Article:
Watching meaningful movies – those we find moving and poignant – can help us feel more prepared for life’s challenges and want to be a better person, according to a new study.
The results indicate a reason why people may choose to watch movies that make them sad and happy, and that can explore difficult topics that aren’t always uplifting.
The researchers found that when people recalled watching meaningful films like The Shawshank Redemption and Up, they reported a variety of positive reactions, such as being better able to come to terms with the human condition and making sense of the problems of the human race. life.
These positive experiences were less likely to be reported when people thought about watching Hollywood dishes like The Big Lebowski or Catch Me if You Can.
“Meaningful movies actually help people cope with the challenges in their own lives and help them want to pursue bigger goals,” said Jared Ott, lead author of the study and graduate student in communications at Ohio. State University.
While many studies have looked at how people respond to watching meaningful movies or movie clips in a lab, this research was designed to see how these movies affect people in the real world, the co-author said. Michael Slater, communications professor at Ohio. State.
“We wanted to know how people experience these movies in their everyday lives,” Slater said. “There hasn’t been a lot of research on this.”
Ott and Slater conducted the study with Naomi QP Tan, a former Ohio State graduate student. The research was published online recently in the journal Mass communication and society.
The researchers created two lists of 20 Hollywood films, one a list of significant films and the other a list of less significant films, all made after 1985 and with high ratings.
Significant films, which included Hotel Rwanda, Schindler’s List, and Slumdog Millionaire, were the ones that the user-generated listings on the IMDB movie site described using terms such as poignant, inspiring, and meaningful.
These movies were mapped to movies produced around the same time and with similar MPAA ratings (G, PG, R) which were not described by users using the same terms as significant movies. Some of these films included Ratatouille, Fight Club, and Pulp Fiction.
The study involved 1,098 adults recruited online.
Participants were randomly selected to receive either the list of significant films or the list of less significant films and asked to indicate which ones they had seen. One of the films they had seen before was then randomly selected for each participant, who responded to the rest of the survey in relation to that film.
The survey asked a variety of questions about how each participant reacted to the film chosen for him or her.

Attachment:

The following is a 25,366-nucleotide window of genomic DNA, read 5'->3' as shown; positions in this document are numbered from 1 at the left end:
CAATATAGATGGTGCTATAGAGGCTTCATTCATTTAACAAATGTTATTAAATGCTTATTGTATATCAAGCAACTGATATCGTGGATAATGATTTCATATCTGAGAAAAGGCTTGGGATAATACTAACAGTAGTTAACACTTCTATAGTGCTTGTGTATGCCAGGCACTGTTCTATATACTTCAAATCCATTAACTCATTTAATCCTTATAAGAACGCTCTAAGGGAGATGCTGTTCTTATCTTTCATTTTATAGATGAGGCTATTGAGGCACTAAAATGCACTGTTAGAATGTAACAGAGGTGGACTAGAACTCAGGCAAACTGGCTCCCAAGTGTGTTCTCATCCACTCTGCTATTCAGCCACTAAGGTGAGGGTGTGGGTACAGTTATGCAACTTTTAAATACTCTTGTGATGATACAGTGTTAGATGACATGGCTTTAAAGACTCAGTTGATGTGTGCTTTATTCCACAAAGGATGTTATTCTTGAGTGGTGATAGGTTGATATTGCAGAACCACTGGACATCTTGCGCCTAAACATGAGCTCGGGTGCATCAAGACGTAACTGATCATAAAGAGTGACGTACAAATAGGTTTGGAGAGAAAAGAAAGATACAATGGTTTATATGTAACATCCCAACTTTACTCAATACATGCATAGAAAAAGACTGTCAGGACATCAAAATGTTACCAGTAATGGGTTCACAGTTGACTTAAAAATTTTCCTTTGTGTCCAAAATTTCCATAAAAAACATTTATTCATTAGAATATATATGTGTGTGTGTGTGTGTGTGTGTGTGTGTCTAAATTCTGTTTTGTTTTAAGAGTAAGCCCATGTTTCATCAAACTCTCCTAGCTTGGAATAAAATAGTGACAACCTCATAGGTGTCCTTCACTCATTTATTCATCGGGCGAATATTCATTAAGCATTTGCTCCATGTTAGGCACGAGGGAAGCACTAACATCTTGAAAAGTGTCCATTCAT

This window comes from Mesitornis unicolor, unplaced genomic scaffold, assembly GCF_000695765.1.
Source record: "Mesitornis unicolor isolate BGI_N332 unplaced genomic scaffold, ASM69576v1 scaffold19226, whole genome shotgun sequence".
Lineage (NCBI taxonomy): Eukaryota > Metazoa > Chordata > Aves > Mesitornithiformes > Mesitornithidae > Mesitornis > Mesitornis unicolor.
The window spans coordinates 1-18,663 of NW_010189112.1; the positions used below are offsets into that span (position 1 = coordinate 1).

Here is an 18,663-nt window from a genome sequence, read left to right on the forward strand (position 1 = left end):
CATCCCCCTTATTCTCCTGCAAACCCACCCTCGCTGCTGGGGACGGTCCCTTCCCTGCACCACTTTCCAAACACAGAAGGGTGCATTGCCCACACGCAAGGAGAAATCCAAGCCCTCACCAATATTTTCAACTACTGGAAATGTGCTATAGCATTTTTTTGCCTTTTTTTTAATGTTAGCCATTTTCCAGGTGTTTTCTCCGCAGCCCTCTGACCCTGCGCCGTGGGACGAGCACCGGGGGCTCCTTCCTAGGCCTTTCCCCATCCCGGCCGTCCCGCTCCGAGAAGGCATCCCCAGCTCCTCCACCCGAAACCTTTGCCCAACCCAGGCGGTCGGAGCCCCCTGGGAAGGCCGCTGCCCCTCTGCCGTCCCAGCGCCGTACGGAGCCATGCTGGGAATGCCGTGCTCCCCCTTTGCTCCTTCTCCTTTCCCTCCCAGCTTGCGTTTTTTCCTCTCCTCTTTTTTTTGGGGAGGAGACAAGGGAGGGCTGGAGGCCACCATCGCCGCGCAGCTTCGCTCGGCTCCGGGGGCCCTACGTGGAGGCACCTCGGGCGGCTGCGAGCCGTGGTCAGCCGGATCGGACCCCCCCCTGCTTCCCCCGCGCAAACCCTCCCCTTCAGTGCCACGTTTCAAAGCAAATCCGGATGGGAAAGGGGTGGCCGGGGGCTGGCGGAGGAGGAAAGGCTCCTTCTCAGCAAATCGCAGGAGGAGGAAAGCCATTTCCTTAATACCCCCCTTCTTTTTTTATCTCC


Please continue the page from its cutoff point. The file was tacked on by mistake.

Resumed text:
The results showed that people who remembered a meaningful movie were more likely than others to say the movie helped them understand life’s challenges. For example, the film helped them “to feel that the struggles in life are for a reason” and “to more easily handle difficult situations with grace and courage”.
Significant films were also more likely than other films to help viewers come to terms with the human condition, according to the results. Participants recalling these films said the film left them feeling that “happy and sad experiences give meaning to our life” and “gains and losses are part of life”, among other similar statements.
Participants recalling meaningful movies were also more likely to say the movie motivated them to be a better person, to do good things for others, and to seek out what really matters in life.
How did meaningful films have these positive effects? The study found that the key elements of these films were their touching character, the mixture of happiness and sadness; their emotional range; and their ability to make people feel uplifted and inspired by watching them.
Overall, significant films had more of these positive effects than other films. But that doesn’t mean people can’t find meaning in movies that are supposed to be more entertaining than meaningful, according to research.
The researchers asked participants to select up to three values from a list of 16 they had seen depicted in the movie that they were asked to remember. Some of these values included “personal achievement and achievement”, “love and intimacy” and “courage and bravery”. Participants then rated the personal importance of each value.
“We found that people felt better able to make sense of the difficulties in their own lives when they recalled a movie that focused on values that were important to them,” Slater said.
“This happened even when the film was ranked as one of the least significant films.”
The results suggest why many people see movies as more than just entertainment, Ott said.
“There are movies that can help people cope and grow during difficult times in their lives,” he said. “And people can recognize this effect years after seeing a particular movie.”